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  12. In the first picture, I thought it was two dogs, then realized the one is a cat. What a picture of friends! Thank you for sharing the process a bit - it makes all of us feel better to know that it doesn't come out right the first time for everyone else.

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  13. Thank you for writing this post, while I only recently found your blog, I am in total awe of your finished projects. Its nice to know that even those who are as skilled as you suffer similiar frustrations as I do
    Love your project bags btw

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  14. It is the loveliest mitten I ever saw! I do hope you're writing a pattern.

    Also, I'm just finishing my first Minni and have already bought yarn for another, because my little girl obviously needs more than one. Love, love, love that design.

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  15. As always, your blog enlightens and inspires me. Just when I hit a lull in my own knitting and can't seem to get the enthusiasm for another project, your ideas and photos lift my spirits. I especially appreciate the link to the handbag website - something new to try! Love your little zippered bags.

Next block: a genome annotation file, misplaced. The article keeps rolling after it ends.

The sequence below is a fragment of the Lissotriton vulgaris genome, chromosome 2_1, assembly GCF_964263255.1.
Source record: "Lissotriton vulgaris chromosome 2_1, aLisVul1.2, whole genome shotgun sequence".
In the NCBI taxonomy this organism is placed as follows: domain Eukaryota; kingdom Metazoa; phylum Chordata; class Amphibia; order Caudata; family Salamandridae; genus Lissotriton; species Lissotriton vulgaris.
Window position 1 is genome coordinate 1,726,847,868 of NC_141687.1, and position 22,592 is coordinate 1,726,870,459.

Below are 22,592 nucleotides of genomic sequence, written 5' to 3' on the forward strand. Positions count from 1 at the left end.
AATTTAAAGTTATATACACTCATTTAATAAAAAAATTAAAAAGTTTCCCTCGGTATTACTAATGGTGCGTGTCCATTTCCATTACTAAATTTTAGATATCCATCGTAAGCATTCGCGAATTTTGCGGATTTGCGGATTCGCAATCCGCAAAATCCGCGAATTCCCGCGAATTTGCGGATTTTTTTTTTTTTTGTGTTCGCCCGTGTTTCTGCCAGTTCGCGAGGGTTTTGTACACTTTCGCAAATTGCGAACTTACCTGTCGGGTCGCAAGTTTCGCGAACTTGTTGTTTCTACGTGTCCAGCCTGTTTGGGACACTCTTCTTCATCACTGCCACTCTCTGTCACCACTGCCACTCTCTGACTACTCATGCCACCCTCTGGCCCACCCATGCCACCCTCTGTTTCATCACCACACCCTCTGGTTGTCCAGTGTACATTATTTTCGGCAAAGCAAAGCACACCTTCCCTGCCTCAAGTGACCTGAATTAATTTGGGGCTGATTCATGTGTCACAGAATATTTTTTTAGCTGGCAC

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  16. Beth in Maryland16:25

    Lene, tou are so inspiring and encouraging! This post was just a treat. Thank you so much.

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  17. Onpa kaunis lapanen, erityisesti tykkään tuosta pitsi-ideasta.
    Täällä etelämpänäkin talvi vain jatkuu ja jatkuu ja lunta tulee koko ajan lisää, mutta joutsenten muutto on alkanut - kevät tulee sittenkin!

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  18. Lizzi00:21

    If something looks easy it's usually because it's well done and not easy at all. I admire your tenacity and attention to detail - wish I had some of it. I love the mittens and the bags and - well, everything really.

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  19. lovely knitting, lovely bags and all, but oh my, the dog and the cat melt my heart right away. :)

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  20. I just love that last photo...what fun to see them so at ease with each other! And your mittens, your owls, the bags - all lovely, but the lacey frill on the mitten is gorgeous.
    btw...I've named you one of my Stylish Blogs with details over on my own, should you be so inclined to participate!
    I just love visiting you here...

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  21. Your are very giving to share your creative issues, the problems, the two steps forward, the three steps back. Sometimes I wonder why or where we got the idea that one just picks up a project and completes it without a single glitch. Like magic! No, all projects from a new recipe to a sweater is a learning process. Okay, even old recipes at times. Thank you, now I will go figure out just why the neckband is not working on my top.

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  22. Trista21:46